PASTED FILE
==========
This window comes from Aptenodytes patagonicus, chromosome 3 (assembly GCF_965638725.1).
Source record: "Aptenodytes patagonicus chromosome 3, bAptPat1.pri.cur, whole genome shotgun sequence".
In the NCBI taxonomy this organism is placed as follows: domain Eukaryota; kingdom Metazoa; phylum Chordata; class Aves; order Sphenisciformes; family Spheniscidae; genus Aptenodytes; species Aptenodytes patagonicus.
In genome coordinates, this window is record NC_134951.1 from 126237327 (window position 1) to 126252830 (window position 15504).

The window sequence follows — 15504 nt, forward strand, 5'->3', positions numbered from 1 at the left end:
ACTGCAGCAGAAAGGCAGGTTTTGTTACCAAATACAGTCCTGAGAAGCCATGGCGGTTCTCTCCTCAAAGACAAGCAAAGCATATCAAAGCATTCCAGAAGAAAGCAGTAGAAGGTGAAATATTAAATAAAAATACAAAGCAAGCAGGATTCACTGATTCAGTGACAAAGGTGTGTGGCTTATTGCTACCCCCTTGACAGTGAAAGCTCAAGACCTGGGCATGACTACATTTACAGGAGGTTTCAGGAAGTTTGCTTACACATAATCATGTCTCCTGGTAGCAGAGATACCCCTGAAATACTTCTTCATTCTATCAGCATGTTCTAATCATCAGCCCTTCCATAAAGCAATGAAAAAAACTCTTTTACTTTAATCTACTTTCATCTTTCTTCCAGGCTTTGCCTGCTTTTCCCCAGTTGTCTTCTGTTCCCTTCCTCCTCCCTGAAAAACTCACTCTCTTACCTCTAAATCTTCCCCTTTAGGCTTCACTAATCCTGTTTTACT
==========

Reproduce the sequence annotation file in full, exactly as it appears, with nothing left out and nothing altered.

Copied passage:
This window comes from Aptenodytes patagonicus, chromosome 3 (assembly GCF_965638725.1).
Source record: "Aptenodytes patagonicus chromosome 3, bAptPat1.pri.cur, whole genome shotgun sequence".
In the NCBI taxonomy this organism is placed as follows: domain Eukaryota; kingdom Metazoa; phylum Chordata; class Aves; order Sphenisciformes; family Spheniscidae; genus Aptenodytes; species Aptenodytes patagonicus.
In genome coordinates, this window is record NC_134951.1 from 126237327 (window position 1) to 126252830 (window position 15504).

The window sequence follows — 15504 nt, forward strand, 5'->3', positions numbered from 1 at the left end:
ACTGCAGCAGAAAGGCAGGTTTTGTTACCAAATACAGTCCTGAGAAGCCATGGCGGTTCTCTCCTCAAAGACAAGCAAAGCATATCAAAGCATTCCAGAAGAAAGCAGTAGAAGGTGAAATATTAAATAAAAATACAAAGCAAGCAGGATTCACTGATTCAGTGACAAAGGTGTGTGGCTTATTGCTACCCCCTTGACAGTGAAAGCTCAAGACCTGGGCATGACTACATTTACAGGAGGTTTCAGGAAGTTTGCTTACACATAATCATGTCTCCTGGTAGCAGAGATACCCCTGAAATACTTCTTCATTCTATCAGCATGTTCTAATCATCAGCCCTTCCATAAAGCAATGAAAAAAACTCTTTTACTTTAATCTACTTTCATCTTTCTTCCAGGCTTTGCCTGCTTTTCCCCAGTTGTCTTCTGTTCCCTTCCTCCTCCCTGAAAAACTCACTCTCTTACCTCTAAATCTTCCCCTTTAGGCTTCACTAATCCTGTTTTACT